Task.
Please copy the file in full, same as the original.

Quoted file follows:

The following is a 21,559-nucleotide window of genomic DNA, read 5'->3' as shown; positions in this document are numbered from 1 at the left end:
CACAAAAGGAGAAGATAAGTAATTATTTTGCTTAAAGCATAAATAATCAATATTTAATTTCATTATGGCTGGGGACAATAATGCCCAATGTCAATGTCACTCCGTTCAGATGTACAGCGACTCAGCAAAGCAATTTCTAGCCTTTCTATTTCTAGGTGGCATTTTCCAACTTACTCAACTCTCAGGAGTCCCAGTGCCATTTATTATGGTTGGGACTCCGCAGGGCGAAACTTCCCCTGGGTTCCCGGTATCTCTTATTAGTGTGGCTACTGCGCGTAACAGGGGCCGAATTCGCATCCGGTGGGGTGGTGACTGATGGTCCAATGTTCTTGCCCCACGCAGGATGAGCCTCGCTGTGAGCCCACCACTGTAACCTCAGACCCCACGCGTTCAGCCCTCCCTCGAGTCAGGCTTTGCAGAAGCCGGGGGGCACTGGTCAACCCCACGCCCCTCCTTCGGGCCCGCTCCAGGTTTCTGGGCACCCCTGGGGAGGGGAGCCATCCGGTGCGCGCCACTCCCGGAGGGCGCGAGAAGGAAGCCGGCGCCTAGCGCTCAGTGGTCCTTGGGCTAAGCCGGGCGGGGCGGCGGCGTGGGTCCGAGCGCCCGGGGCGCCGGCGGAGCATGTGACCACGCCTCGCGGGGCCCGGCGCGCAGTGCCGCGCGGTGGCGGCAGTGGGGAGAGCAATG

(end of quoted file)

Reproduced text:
The following is a 21,559-nucleotide window of genomic DNA, read 5'->3' as shown; positions in this document are numbered from 1 at the left end:
CACAAAAGGAGAAGATAAGTAATTATTTTGCTTAAAGCATAAATAATCAATATTTAATTTCATTATGGCTGGGGACAATAATGCCCAATGTCAATGTCACTCCGTTCAGATGTACAGCGACTCAGCAAAGCAATTTCTAGCCTTTCTATTTCTAGGTGGCATTTTCCAACTTACTCAACTCTCAGGAGTCCCAGTGCCATTTATTATGGTTGGGACTCCGCAGGGCGAAACTTCCCCTGGGTTCCCGGTATCTCTTATTAGTGTGGCTACTGCGCGTAACAGGGGCCGAATTCGCATCCGGTGGGGTGGTGACTGATGGTCCAATGTTCTTGCCCCACGCAGGATGAGCCTCGCTGTGAGCCCACCACTGTAACCTCAGACCCCACGCGTTCAGCCCTCCCTCGAGTCAGGCTTTGCAGAAGCCGGGGGGCACTGGTCAACCCCACGCCCCTCCTTCGGGCCCGCTCCAGGTTTCTGGGCACCCCTGGGGAGGGGAGCCATCCGGTGCGCGCCACTCCCGGAGGGCGCGAGAAGGAAGCCGGCGCCTAGCGCTCAGTGGTCCTTGGGCTAAGCCGGGCGGGGCGGCGGCGTGGGTCCGAGCGCCCGGGGCGCCGGCGGAGCATGTGACCACGCCTCGCGGGGCCCGGCGCGCAGTGCCGCGCGGTGGCGGCAGTGGGGAGAGCAATG